Keeping track of walruses
23 August 2017
Counting walruses is difficult, complex and labour intensive usually requiring repeat visits to haulout sites. Even then there are numerous variables swaying the numbers. MIKE HAMMILL says good record keeping is integral to good management of declining herds.
WEIGHING UP TO A TON, the walrus is the largest seal native to Canada. Good walrus habitat is characterized by relatively shallow water (ca 80 m or less) with a seabed that supports plenty of shellfish in areas not far from haulout sites. Walruses were once widely distributed in Canada and common south to the Gulf of St Lawrence and Sable Island. By the late 1700s, commercial whaling in the Gulf of St Lawrence was already in decline as whales became harder to catch. Whalers began searching out new areas for harvesting and shifted their attention to other species to fill their holds. By the end of the century, Atlantic walruses (Odobenus rosmarus rosmarus) had been killed off from the Gulf of St Lawrence and sites on Canada’s east coast such as Sable Island. Today, walrus distribution is limited to Hudson and James bays, and areas to the north into the central and High Arctic.
An understanding of abundance and population trend is needed to make informed decisions for harvest management, evaluating industrial impact and understanding how this species responds to climate change. Walruses are a challenging species to enumerate due to a combination of factors including: a highly clumped distribution; movements between haulout sites; variability in detection probabilities depending on whether animals are hauled out on land, on the sea ice, or are in the water; and uncertainty in the fraction of the population hauled out when the survey is flown. In September 2017, the Canadian Department of Fisheries and Oceans is planning a survey to obtain information on walrus abundance along the southeast coast of Baffin Island, in Hudson Strait, around Southampton Island and along the northwest coast of Hudson Bay. This survey will also test some new developments to see if we can improve our estimates of abundance.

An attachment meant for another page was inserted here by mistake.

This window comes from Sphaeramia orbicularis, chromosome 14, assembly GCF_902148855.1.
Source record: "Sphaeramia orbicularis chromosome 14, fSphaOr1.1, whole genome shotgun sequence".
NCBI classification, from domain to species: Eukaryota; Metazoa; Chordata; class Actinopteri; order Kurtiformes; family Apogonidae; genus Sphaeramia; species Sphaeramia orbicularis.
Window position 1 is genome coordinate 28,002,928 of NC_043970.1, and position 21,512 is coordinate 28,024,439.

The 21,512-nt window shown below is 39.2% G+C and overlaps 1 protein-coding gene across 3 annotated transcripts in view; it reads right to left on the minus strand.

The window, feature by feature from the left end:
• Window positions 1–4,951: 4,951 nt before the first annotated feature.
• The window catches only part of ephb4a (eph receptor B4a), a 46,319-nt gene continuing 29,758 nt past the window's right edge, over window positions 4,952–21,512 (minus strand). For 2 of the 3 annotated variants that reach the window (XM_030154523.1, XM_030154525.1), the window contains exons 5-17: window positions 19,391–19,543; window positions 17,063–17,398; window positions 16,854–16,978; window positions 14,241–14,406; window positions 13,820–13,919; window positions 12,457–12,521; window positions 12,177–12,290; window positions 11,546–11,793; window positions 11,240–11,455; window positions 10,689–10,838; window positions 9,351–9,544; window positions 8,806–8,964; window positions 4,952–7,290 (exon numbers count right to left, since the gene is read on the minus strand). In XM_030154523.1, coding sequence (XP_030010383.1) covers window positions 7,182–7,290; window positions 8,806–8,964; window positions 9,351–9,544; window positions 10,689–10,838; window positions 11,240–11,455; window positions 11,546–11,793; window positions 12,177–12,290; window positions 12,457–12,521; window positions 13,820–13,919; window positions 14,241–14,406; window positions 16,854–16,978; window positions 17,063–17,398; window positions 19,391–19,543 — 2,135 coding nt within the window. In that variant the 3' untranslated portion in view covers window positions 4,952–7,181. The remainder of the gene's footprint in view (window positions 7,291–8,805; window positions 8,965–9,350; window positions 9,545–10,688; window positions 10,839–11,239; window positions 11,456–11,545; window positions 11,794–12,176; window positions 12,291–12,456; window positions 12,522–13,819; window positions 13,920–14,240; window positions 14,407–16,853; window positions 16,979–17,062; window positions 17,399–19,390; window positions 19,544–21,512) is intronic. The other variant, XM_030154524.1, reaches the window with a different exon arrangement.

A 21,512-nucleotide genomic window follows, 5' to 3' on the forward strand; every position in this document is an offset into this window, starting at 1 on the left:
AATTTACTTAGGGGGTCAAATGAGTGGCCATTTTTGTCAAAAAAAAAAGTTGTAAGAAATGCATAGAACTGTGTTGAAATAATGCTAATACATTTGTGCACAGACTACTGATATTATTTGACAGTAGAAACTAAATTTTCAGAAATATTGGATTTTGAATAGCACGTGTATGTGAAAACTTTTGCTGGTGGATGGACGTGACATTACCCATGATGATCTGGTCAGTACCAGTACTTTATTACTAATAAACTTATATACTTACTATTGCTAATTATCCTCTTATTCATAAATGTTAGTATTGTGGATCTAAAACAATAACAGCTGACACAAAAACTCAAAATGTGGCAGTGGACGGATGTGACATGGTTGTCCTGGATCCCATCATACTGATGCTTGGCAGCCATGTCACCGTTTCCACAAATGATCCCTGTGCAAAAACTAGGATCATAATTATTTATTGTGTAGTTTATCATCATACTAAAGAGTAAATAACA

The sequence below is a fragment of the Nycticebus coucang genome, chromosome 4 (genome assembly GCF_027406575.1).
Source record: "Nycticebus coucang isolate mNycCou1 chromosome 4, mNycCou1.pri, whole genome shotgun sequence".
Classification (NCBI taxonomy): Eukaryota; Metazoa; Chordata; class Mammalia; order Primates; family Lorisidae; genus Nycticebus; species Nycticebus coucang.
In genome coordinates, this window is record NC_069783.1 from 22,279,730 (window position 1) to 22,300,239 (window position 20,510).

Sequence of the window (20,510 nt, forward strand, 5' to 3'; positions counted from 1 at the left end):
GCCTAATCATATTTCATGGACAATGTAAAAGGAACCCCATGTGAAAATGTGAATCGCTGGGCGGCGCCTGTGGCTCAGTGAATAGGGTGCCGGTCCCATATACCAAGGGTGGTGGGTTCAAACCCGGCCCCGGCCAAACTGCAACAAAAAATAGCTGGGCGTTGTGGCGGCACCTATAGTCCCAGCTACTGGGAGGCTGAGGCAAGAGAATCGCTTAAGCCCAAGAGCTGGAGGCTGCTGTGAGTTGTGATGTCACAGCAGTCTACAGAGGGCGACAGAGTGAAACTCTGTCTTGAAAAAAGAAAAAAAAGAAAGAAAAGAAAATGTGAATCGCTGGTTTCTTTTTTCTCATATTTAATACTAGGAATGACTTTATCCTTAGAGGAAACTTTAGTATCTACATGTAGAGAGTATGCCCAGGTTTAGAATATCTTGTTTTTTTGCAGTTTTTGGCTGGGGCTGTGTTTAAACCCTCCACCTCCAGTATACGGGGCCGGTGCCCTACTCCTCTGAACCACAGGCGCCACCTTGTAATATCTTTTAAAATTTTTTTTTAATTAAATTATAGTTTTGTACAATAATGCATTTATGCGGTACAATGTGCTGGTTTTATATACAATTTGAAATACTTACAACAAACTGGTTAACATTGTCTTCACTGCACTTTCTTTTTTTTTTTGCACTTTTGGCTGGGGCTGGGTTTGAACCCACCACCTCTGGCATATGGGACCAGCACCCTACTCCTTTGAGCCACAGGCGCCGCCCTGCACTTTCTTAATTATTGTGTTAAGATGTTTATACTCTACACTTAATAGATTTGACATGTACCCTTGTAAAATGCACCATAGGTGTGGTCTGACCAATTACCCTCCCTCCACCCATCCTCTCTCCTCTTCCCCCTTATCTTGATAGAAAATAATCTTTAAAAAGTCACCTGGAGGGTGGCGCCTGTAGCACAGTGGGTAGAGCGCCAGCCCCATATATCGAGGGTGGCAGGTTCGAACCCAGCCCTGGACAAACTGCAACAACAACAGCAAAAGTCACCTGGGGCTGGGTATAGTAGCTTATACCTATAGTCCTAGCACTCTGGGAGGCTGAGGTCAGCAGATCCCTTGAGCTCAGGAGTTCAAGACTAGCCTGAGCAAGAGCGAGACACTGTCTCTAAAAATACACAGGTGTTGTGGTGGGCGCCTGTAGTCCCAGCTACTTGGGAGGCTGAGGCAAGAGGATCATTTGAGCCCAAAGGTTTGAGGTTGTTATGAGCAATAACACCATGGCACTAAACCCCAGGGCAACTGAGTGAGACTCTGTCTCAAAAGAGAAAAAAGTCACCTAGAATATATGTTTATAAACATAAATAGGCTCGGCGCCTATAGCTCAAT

Walrus surveys are complex. The basic design is to fly over areas where they are resting and to photograph animals at the haulout sites for later counting in the laboratory. To determine which areas should be surveyed we review the literature to determine which islands they use as haulout sites and we build on this through consultations with hunters to determine if new sites have been colonized or if certain sites have been abandoned. The number of walruses hauled out at any single moment can be quite variable and is thought to be affected by local conditions, social behaviour, and environmental factors. At key haulout locations we plan to visit the site multiple times. Multiple counts will provide more information on how the number of animals at a site might vary. However, multiple visits are not always feasible, so we are proposing to install remote cameras at certain test sites. These will be programmed to transmit images of hauled out walruses via satellite which will allow for realtime data collection over multiple days. If successful, multiple counts from the remote cameras will provide greater insights into the numbers of walruses using a haulout site and how these numbers might vary in a way that is not feasible using an aerial survey aircraft. Multiple installations could also offer long term monitoring opportunities which might be more cost effective than using aircraft to cover large areas at considerable expense.
MIKE HAMMILL is a research scientist with the federal Dept. of Fisheries & Oceans in Canada
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